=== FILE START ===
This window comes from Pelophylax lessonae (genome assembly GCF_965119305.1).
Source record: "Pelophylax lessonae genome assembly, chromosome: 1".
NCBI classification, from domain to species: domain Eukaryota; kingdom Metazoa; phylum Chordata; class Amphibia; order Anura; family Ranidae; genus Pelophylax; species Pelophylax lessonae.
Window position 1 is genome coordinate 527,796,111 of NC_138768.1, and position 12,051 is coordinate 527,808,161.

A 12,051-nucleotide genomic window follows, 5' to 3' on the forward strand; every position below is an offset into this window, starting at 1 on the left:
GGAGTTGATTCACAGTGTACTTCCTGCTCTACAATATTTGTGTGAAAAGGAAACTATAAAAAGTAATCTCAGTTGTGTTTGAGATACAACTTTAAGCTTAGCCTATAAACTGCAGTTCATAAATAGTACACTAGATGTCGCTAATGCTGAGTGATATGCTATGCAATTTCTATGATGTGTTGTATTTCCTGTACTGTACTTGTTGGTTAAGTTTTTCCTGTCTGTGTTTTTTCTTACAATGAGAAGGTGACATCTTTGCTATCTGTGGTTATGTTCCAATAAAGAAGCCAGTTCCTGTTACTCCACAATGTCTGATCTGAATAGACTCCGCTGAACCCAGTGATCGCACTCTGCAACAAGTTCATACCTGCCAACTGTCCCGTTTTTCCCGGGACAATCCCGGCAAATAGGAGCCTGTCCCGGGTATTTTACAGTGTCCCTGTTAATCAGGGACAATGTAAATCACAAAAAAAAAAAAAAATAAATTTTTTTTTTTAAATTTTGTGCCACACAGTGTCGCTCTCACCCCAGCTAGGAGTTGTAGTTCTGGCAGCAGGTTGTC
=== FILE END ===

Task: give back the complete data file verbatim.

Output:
This window comes from Pelophylax lessonae (genome assembly GCF_965119305.1).
Source record: "Pelophylax lessonae genome assembly, chromosome: 1".
NCBI classification, from domain to species: domain Eukaryota; kingdom Metazoa; phylum Chordata; class Amphibia; order Anura; family Ranidae; genus Pelophylax; species Pelophylax lessonae.
Window position 1 is genome coordinate 527,796,111 of NC_138768.1, and position 12,051 is coordinate 527,808,161.

A 12,051-nucleotide genomic window follows, 5' to 3' on the forward strand; every position below is an offset into this window, starting at 1 on the left:
GGAGTTGATTCACAGTGTACTTCCTGCTCTACAATATTTGTGTGAAAAGGAAACTATAAAAAGTAATCTCAGTTGTGTTTGAGATACAACTTTAAGCTTAGCCTATAAACTGCAGTTCATAAATAGTACACTAGATGTCGCTAATGCTGAGTGATATGCTATGCAATTTCTATGATGTGTTGTATTTCCTGTACTGTACTTGTTGGTTAAGTTTTTCCTGTCTGTGTTTTTTCTTACAATGAGAAGGTGACATCTTTGCTATCTGTGGTTATGTTCCAATAAAGAAGCCAGTTCCTGTTACTCCACAATGTCTGATCTGAATAGACTCCGCTGAACCCAGTGATCGCACTCTGCAACAAGTTCATACCTGCCAACTGTCCCGTTTTTCCCGGGACAATCCCGGCAAATAGGAGCCTGTCCCGGGTATTTTACAGTGTCCCTGTTAATCAGGGACAATGTAAATCACAAAAAAAAAAAAAAATAAATTTTTTTTTTTAAATTTTGTGCCACACAGTGTCGCTCTCACCCCAGCTAGGAGTTGTAGTTCTGGCAGCAGGTTGTC